Growing your own food has many rewards, from providing you with fresher, uncontaminated produce and cutting your grocery bill, to increasing your sense of well-being and slashing your risk of depression.
Interestingly, research shows gardening is also the most common hobby among centenarians around the world, suggesting the benefits it provides may help maximize your longevity as well.
Likewise, research shows farmers are one-third less likely to have a chronic illness than non-farmers, and are less likely to die from diabetes or heart disease. Research also shows elderly individuals who garden on a regular basis have a 36 percent lower risk of dementia than non-gardeners.
According to longevity researcher Dan Buettner, who has studied the habits and pastimes of centenarians around the world, people who live to 100 and beyond have a number of things in common, including strong social support networks, daily exercise habits, a plant-based diet — and gardening.
9 Health Benefits of Gardening
Perhaps this is not so surprising when you consider that gardening fulfills several healthy lifestyle criteria, including:
1. Regular sun exposure (which has benefits beyond vitamin D production)
2. Fresh air
4. Exposure to beneficial soil microbes that may support a healthy microbiome
5. Physical activity
6. Social contact and camaraderie
7. Stress relief and general sense of well-being — As reported by BBC News:
“In a recent Dutch study,6 researchers asked participants to complete a stressful task, then split them into two groups. One group read indoors and the other gardened outdoors for 30 minutes.
The group that read reported that their mood ‘further deteriorated,’ while the gardeners not only had lower levels of the stress hormone cortisol afterwards, they also felt ‘fully restored’ to a good mood … There is no panacea for growing old but, the science suggests, gardening does appear to improve our quality of life as we age.”
Indeed, many gardeners report feeling a sense of joyful well-being, and according to research from Johns Hopkins, having a cheerful temperament can significantly reduce your odds of suffering a heart attack or sudden cardiac death
8. Life purpose — As noted by Dr. Bradley Willcox of the University of Hawaii, who studies centenarians in Okinawa, an area known for having the highest ratio of centenarians in the world (approximately 50 per 100,000 people are over 100 years old), “In Okinawa, they say that anybody who grows old healthfully needs an ikigai, or reason for living. Gardening gives you that something to get up for every day”
9. Life satisfaction — According to a Gardeners World magazine survey, 80 percent of gardeners report being “happy” and satisfied with their lives, compared to 67 percent of non-gardeners, and the more time spent in the garden, the higher their satisfaction scores; 87 percent of those who tend to their gardens for more than six hours a week report feeling happy, compared to those spending less time in their gardens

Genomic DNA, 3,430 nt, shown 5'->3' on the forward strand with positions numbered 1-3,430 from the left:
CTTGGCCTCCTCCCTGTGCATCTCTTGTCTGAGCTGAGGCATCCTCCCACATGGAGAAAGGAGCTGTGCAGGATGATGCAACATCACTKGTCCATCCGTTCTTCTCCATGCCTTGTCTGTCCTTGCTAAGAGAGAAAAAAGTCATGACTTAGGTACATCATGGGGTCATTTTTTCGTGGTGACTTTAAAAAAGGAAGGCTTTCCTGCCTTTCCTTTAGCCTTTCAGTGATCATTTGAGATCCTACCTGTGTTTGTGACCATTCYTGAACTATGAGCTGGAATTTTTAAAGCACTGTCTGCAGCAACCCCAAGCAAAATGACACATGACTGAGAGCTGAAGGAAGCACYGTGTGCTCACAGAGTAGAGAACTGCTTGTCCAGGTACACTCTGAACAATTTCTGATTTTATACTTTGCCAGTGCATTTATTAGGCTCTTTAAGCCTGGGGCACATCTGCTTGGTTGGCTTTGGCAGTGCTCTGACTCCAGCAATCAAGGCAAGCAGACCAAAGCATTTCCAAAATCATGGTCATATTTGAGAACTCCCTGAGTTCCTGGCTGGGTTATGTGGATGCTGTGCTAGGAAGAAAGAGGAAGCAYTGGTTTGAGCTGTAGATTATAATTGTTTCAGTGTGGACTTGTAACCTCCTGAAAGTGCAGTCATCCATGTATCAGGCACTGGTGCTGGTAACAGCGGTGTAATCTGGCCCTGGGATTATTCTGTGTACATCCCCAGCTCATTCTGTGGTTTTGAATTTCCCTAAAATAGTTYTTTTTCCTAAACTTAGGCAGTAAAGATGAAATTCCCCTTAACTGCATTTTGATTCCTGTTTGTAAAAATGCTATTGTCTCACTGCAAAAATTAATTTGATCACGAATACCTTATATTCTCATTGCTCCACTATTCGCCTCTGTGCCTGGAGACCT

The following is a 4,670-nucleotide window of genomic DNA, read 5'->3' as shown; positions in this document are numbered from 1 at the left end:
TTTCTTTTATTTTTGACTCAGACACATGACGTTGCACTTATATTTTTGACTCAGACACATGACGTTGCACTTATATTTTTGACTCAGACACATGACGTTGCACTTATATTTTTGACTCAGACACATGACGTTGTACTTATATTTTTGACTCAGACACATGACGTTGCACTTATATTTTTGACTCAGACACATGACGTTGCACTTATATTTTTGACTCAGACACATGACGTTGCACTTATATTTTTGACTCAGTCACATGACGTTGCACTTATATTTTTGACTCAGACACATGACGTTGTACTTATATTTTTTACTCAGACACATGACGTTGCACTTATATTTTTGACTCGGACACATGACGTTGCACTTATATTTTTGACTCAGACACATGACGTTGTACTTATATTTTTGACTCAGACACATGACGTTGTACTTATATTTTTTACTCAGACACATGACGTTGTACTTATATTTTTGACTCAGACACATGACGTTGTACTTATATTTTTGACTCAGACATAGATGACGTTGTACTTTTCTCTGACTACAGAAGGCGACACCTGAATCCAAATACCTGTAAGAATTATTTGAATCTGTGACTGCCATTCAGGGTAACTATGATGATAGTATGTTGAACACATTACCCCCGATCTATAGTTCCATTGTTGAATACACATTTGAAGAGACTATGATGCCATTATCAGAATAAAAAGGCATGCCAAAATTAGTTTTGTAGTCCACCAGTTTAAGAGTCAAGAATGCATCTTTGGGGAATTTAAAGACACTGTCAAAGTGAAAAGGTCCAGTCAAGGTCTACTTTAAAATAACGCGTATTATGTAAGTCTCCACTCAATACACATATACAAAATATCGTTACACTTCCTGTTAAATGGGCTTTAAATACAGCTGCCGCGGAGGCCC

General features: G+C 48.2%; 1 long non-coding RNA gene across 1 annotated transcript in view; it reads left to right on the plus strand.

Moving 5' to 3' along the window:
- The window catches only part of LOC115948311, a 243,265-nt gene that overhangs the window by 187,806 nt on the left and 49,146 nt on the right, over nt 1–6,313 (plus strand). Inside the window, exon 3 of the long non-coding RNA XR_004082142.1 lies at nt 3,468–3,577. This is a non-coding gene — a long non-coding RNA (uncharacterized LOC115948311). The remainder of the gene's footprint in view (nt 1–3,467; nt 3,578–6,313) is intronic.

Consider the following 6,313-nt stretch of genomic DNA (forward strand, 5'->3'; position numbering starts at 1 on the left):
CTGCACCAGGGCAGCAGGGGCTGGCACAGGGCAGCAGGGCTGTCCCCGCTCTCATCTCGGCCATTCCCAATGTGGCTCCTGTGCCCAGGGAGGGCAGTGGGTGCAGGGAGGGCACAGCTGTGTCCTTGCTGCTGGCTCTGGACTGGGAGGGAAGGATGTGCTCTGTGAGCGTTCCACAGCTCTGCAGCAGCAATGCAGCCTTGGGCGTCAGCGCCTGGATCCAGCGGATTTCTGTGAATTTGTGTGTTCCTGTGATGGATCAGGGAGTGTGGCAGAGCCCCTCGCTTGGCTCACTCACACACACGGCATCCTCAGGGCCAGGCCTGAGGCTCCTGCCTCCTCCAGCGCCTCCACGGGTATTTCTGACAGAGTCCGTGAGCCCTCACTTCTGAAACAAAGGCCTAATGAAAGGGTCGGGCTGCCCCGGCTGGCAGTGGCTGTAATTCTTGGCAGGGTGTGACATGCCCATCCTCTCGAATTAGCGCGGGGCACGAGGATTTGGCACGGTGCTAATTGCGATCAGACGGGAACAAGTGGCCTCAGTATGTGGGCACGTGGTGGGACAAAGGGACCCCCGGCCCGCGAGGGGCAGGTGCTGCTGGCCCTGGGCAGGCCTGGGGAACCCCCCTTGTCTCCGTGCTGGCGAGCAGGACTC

Gardening Can Be Done Even in Tiny Spaces
There are many different ways to grow your own food, even if you live in an apartment. If you have a yard, consider yourself blessed, but if not, Alex Mitchell’s book, “The Edible Balcony,” is an excellent resource for how to grow produce in small spaces.
You can use virtually every square foot of your space, including vertical space, for growing food. Hanging baskets are ideal for a wide variety of foods, such as strawberries, leafy greens, runner beans, pea shoots, tomatoes and a variety of herbs. And, instead of flowers, window boxes can hold herbs, greens, radishes, scallions, bush beans, strawberries, chard, and chilies, to name just a few.
For tips on starting your own garden — whether large or small, indoors or outside, for winter or spring — see my previous articles on the following topics:
- Creating a winter garden
- Creating edible gardens in small spaces
- Composting made easy, even for city dwellers
- How to increase your garden yield eightfold, using high-performance agriculture techniques
Basic Gardening Guidance
Rule No. 1 for growing nutrient-dense food is building healthy soil. There are five basic principles to growing topsoil and building a healthy soil ecosystem, and these rules apply whether you’re working a farm or tending a small vegetable garden in your backyard:
1. Avoid disturbing the soil microbiome — The less mechanical disturbance the better, which means no tillage, herbicides, pesticides or fungicides